Driving music for modern and contemporary dance

In Larry Keigwin’s Megalopolis, dancers in shiny biketards repeat isolated arm patterns as they enter and exit from the wings. At first, the music is Steve Reich’s looping marimba melodies, but soon the pulsing beat of M.I.A. booms through the speakers. It transforms the work into a sort of modern dance rave, flashing lights and all. “The direction a piece goes can come from anything, even a piece of music or a particular dancer,” says Keigwin, whose Keigwin + Company turns 10 this fall. “When I made the piece at Juilliard, I set it to Reich, and one day a student suggested we try the dance to M.I.A. I lean on the dancers because they’re inside of the work.”

Keigwin often prefers recorded music because “there’s more room for trial and error” during the creation stage. At first, he looks for something with drive. “I need a catalyst to get us moving in the studio,” he says. Later though, he might throw that out and replace it with some opera or pop. “I’ve even heard music I like at bodegas and asked what was playing. Being an artist is about staying tuned in as an observer—even when you’re outside of the studio.” DT

Artist: Murcof

Album: Martes

“I really enjoy all the tracks on this album. There’s a lot of breathing room in the music to investigate movement qualities through improv. And it feels very modern dance. I like to play it at the beginning of class to set the tone.”

Artists: Yolanda Be Cool and DCUP

Song: “We No Speak Americano”

“It’s nice to use music in a foreign language because you don’t feel so attached to the lyrics and instead connect to the melody and rhythm.”

Artist: Philip Glass

Piece: “Mad Rush”

“I feel like I’m leaning further away from pop than I used to, so in class I like something quieter and melodic. This piece is about 14 minutes. It just rolls along and has an emotional undercurrent that I enjoy. It’s nice for a yoga warm-up or unison improv.”

Artist: Françoise Hardy

Song: “Le temps de l’amour”

“‘Le temps’ is another good foreign pick. I like using it for a study when we’re just creating movement and playing off it.”

Artist: Pat Benatar

Album: Ultimate Collection

“We create a very playful climate in the studio. Even if we’re working on something serious, we always throw in a sense of play and lightness. She brings the energy back up. Her music is great for a combo.”

Artist: Adam Crystal

Album: Final Dress

“Adam is a very versatile young composer whom I most recently collaborated with for a Vail International Dance Festival commission. He has such a range, from very classical to an Eastern feel.”

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Your Studio

Oversexualizing young kids has been a hot topic among dance teachers in recent years. It's arguably the most controversial topic teachers and studio owners are faced with. Deciding which choreography, music or costumes are appropriate—or not—isn't always black and white and can be easily overlooked. Is showing the midriff too much for minis? Is this choreography too provocative? Is this popular song too suggestive for a competition piece? The questions can seem endless with no clear objective answers. Until now.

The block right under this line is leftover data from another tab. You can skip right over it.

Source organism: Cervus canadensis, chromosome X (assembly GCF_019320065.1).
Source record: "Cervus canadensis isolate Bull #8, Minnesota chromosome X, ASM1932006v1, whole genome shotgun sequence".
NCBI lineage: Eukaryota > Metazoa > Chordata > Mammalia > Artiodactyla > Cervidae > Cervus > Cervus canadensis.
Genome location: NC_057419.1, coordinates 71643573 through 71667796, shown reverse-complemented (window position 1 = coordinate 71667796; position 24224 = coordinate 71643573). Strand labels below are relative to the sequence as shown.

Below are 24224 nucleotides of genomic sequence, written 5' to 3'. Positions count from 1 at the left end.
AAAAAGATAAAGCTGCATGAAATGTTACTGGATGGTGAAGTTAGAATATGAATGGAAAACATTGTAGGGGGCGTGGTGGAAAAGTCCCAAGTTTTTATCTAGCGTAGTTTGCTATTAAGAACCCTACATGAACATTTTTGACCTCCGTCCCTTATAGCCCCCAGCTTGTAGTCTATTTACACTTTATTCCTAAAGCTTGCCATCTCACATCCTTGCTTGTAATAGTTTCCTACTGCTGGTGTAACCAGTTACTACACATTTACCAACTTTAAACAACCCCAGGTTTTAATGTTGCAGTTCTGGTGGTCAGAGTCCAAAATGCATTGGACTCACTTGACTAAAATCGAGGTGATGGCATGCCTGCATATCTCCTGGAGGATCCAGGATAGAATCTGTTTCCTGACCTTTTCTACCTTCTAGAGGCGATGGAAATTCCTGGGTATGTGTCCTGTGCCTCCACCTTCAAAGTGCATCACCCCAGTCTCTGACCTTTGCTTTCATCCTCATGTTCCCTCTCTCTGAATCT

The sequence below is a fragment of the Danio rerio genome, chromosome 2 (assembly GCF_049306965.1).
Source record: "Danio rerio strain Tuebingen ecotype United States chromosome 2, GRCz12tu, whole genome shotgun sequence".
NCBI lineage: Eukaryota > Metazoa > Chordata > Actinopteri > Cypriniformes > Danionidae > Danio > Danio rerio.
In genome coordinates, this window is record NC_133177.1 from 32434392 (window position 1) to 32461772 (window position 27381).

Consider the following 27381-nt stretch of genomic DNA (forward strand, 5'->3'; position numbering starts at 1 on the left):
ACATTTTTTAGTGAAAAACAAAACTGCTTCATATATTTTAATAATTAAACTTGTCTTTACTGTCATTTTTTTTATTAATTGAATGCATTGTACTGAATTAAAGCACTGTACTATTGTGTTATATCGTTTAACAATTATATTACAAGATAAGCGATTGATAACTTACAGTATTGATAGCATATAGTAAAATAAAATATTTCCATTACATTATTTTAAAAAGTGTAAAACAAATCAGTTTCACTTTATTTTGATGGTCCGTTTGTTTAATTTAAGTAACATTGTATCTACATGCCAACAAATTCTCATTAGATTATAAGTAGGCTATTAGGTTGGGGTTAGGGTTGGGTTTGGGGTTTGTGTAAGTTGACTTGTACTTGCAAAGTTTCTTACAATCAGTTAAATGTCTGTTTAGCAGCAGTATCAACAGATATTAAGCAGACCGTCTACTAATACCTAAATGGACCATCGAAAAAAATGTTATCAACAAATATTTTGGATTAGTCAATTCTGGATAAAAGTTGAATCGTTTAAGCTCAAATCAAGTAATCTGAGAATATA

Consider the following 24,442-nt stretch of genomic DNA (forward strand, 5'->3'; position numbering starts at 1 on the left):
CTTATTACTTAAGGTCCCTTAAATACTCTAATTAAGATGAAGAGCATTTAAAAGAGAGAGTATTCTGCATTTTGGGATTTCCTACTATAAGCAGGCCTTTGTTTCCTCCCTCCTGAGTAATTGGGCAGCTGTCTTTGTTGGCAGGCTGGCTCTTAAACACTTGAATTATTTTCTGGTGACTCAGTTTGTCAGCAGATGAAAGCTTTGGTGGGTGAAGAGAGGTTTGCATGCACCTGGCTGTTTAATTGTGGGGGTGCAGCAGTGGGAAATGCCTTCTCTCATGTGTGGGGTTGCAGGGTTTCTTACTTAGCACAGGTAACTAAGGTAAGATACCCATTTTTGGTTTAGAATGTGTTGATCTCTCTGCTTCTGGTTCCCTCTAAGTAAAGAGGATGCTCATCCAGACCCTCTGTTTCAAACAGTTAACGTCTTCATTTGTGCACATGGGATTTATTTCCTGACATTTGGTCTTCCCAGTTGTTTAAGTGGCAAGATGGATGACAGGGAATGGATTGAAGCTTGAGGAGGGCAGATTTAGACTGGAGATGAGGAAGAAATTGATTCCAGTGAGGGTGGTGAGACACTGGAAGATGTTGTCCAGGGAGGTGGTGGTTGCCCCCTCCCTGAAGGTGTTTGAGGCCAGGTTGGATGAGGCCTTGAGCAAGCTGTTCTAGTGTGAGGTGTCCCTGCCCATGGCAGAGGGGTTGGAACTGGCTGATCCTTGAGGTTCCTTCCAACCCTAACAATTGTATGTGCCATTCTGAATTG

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With a career spanning 30-plus years in the dance field, Anneliese Burns Wilson has cultivated a unique perspective on health and injury prevention for dancers. From teaching ballet to teaching anatomy, she then founded ABC for Dance, which publishes dance-teaching materials. Now through research for her next book, which will focus on training the female adolescent dancer, she's delving even deeper into topics many dance teachers have overlooked.

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Erdmann (left) on set for "Hairspray Live" (courtesy of Erdmann)

When Wicked ensemble member Kelli Erdman was training at Westlake Dance Center in Seattle, Washington, her teacher Kirsten Cooper taught her that focussed transitions would be pivotal to her success as a dancer. Now as a professional, she applies this advice to her daily performances, asserting that she will never let the details of her dancing get blurry.

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Khobdeh dancing Taylor's Speaking In Tongues. Photo courtesy of PTDC

For Parisa Khobdeh, music does more than set the tone for a piece—it's enabled her to connect with movement. And once she joined Paul Taylor Dance Company in 2003, Taylor's body of work deepened this connection. "His choreography showed me the music, the architecture and the space," she says. "I now see the music."

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Dance Buzz

We haven't been able to stop watching Lil' Mushroom since she popped and locked her way into Ellen's heart last week. We know you've got a long night of teaching ahead, and this is the dance inspiration you need to get you through. Check it out and tell us what you think about her killer moves over on our Facebook page! (She starts blowing minds at about 2:16.)

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How-To

Because the chassé is often neglected during the execution of this traveling step, Judy Rice asks her students to do a minimum of a six-inch chassé before transitioning into the pas de bourrée. She encourages dancers to pay close attention to their shoulders and hips in effacé, too. "Kids tend to open it up. They look like they're fencing," she says. "You don't want that." Both shoulders and hip bones should be facing the corner.

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